I was listening to the radio the other day as I drove down the highway with my sweet husband.
The lyrics to a song said, ” I want to learn to live with no regrets.”
That hit me in a very powerful way.
I turned to Jeff and said, “That is EXACTLY what I would wish for if I had one wish I could make.”
Then he said something pretty profound to me.
He said, “But Mel, the regrets are what have shaped you into the woman I fell in love with. They taught you what things you DIDN’T want in life and pushed you to find new and better ways to live. Your regrets are your greatest teacher, why would you want to get rid of such a great gift?”
You know what?
He was completely right.
If I had never felt regret and remorse over the choices I had made that had led me to the painful circumstances in my life, I would never have had the will power to change anything.
So today I want to talk about living our life from a place of love and acceptance
over who we were.
Who we are now,
And who we will eventually become.
As I sat and reflected on my life this morning I realized that I regret not so much the choices that I make, but the choices that I don’t have the courage to make.
I am not unhappy with the things that I’ve done, as much as I mourn for all the things I haven’t done.
I no longer fret over the “mistakes” made, because now I see them more as magnificent life lessons.
Inside each and ever one of my mistakes lies the potential for either regret, or growth and development, and I alone decide which one will bear fruit in my life.
As a young woman, I wanted to be the center of attention.
But as I have gotten older I’ve learned to allow myself to become, more and more, the witness and the witnessed, the seer and the seen, the observer and the observed.
I enjoy sitting back and letting others have the spotlight.
I have found the spotlight can be exhausting, and there is rest in the shadows where I can sit quietly and just watch.
And I’ve learned to do this with a minimum of judgment.
(Although not with no judgment, for there was tremendous judgment in simply learning to observe without judgment.)
If I had to leave one sentiment with the world upon my death it would be this:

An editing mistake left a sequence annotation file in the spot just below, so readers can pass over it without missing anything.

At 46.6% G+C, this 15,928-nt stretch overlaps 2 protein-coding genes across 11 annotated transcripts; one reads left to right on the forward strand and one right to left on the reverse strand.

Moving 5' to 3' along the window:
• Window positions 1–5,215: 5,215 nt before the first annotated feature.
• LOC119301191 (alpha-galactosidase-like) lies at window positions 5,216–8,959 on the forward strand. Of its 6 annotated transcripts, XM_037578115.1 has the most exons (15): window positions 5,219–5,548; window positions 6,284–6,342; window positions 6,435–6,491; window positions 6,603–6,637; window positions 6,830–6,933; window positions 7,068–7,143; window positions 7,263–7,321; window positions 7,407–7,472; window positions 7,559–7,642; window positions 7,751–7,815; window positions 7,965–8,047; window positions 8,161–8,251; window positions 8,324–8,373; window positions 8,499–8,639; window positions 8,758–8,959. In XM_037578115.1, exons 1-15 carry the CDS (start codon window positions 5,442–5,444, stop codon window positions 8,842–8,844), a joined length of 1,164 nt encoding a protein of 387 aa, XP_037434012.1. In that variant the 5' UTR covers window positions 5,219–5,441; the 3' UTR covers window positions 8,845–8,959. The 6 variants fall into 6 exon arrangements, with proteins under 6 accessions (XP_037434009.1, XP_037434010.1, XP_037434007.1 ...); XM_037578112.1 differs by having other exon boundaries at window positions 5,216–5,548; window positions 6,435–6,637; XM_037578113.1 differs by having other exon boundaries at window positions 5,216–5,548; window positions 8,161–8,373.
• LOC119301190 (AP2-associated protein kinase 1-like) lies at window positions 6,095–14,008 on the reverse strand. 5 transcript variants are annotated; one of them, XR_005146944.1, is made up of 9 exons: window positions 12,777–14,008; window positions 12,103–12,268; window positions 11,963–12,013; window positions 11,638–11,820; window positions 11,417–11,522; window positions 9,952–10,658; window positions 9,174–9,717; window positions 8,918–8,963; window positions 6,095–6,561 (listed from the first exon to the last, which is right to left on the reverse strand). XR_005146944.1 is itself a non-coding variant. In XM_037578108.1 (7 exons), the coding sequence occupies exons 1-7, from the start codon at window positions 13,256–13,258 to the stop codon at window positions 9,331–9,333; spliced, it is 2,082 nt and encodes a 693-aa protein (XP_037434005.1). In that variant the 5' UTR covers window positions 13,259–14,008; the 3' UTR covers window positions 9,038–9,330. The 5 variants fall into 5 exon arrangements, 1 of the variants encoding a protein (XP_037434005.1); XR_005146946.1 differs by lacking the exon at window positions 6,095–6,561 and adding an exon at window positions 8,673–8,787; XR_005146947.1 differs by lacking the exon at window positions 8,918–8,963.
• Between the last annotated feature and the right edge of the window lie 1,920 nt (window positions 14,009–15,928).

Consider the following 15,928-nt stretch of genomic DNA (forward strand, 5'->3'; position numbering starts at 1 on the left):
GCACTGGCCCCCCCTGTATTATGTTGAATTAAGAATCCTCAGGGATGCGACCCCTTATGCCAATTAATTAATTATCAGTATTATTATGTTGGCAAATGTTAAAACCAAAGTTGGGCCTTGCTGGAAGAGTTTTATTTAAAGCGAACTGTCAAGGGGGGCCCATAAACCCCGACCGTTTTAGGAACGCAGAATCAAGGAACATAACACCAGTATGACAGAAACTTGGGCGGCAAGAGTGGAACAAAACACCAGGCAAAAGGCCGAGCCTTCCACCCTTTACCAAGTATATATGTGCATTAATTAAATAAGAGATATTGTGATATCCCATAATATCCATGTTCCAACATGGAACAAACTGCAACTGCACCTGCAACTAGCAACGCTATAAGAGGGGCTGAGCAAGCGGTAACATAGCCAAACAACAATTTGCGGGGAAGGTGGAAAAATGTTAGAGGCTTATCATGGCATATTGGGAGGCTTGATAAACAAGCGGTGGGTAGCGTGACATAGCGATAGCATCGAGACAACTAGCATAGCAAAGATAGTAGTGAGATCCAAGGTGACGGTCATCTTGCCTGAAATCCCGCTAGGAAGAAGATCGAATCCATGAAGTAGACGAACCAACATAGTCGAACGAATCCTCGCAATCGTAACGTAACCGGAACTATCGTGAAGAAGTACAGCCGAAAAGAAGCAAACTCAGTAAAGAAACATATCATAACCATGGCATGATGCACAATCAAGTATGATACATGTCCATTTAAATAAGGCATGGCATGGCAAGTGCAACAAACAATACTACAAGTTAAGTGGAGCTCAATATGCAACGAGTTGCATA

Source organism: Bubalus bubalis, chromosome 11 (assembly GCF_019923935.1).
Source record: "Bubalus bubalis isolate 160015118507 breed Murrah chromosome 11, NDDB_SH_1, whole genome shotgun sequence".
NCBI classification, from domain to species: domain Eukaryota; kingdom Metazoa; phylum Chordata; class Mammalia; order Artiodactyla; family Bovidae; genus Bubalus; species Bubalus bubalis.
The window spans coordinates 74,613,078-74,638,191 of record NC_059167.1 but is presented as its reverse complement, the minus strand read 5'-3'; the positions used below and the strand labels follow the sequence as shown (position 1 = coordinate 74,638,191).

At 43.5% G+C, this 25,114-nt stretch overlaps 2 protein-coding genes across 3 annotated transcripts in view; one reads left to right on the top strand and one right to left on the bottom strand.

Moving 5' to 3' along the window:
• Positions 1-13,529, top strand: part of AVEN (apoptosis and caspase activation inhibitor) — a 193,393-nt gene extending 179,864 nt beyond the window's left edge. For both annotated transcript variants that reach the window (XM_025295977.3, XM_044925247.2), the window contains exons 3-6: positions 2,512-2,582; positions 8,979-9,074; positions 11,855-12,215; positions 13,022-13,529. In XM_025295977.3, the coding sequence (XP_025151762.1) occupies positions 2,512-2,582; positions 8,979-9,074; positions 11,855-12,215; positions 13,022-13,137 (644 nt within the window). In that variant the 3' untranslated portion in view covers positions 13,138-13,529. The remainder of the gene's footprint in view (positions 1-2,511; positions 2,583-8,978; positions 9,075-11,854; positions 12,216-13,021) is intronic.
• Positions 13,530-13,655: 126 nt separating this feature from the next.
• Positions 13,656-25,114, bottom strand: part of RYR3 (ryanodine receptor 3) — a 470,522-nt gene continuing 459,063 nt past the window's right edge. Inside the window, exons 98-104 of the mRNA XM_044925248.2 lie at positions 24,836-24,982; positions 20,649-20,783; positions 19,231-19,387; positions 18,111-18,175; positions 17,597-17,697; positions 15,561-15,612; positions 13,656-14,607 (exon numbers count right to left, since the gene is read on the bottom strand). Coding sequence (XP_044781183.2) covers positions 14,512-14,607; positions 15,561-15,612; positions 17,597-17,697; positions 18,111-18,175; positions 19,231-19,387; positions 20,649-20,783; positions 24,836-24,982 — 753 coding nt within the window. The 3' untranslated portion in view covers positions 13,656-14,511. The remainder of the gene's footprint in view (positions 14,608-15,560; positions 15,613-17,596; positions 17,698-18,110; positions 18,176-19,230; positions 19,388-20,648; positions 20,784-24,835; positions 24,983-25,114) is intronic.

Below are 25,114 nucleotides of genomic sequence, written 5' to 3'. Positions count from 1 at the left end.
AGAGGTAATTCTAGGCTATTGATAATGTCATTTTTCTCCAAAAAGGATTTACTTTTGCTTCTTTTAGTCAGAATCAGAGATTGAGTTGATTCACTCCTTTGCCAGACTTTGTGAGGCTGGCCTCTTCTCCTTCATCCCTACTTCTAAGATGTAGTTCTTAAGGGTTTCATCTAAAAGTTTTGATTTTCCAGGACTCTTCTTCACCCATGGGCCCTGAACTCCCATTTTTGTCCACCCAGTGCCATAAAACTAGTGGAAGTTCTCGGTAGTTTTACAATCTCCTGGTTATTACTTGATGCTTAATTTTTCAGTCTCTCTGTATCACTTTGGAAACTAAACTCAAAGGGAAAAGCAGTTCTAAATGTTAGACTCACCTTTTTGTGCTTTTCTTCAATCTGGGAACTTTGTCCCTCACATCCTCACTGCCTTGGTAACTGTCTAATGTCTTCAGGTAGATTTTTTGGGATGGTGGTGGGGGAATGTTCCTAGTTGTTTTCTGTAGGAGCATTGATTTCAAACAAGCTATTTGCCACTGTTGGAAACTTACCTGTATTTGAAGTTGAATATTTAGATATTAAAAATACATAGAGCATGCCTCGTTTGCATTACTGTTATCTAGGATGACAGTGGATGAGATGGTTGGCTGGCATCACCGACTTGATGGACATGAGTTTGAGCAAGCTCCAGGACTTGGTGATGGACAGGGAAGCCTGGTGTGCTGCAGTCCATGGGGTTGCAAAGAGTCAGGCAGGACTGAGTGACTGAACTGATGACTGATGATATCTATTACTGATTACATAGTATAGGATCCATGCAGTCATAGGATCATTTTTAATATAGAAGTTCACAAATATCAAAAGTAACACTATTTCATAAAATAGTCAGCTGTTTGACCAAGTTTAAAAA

What matters is that we learn to love others,
and interact with others in a way that allows them to experience this love.
You know when you have arrived at this place of love because your life itself is a testament to Christ.
You now know that you can do this even when argument or conflict arises and the setting doesn’t appear, on the surface, to be the most conducive to expressing love.
True love is a state of being.
We were all born with the light of Christ inside of us, although we may not always be conscious of it.
I’ve learned not to focus on the results, but rather on the process.
I have found that when I focus on specific results,
such as the money as a result of a job,
OR a specific outcome from a project I have created,
The most I will ever attain is that on which my human, conscious, limited, educated mind can focus.
I lose the joy of creating when I worry about results.
When I worry about how many “views” my blog has gotten for example, I lose the joy of writing the post.
Yet when I am able to focus instead on the process, that part of creating something worthwhile…
that makes my hearts sing,
And the results – those which I’ve dreamed of and those I didn’t even know I could create – manifest most exquisitely as if out of thin air.
I’ve learned that we tend to make our choices either from fear or from love.
We can’t give a gift we are unwilling to accept ourselves.
We cannot stand in fear protecting ourselves and then hope that we can magically move from that fear based thinking into love and have the ability to offer the world the gift of our unique talents.
We cannot demand that our need for control be met by everyone and then simultaneously say that we support freedom and choices, and offer love.
Surrender is the greatest gift you can give yourself and the people you love.
It is the freedom that comes from letting go of the need for control and allowing yourself to exist in the elegant simplicity of being the seer and the seen, the witness and the witnessed, the observer and the observed.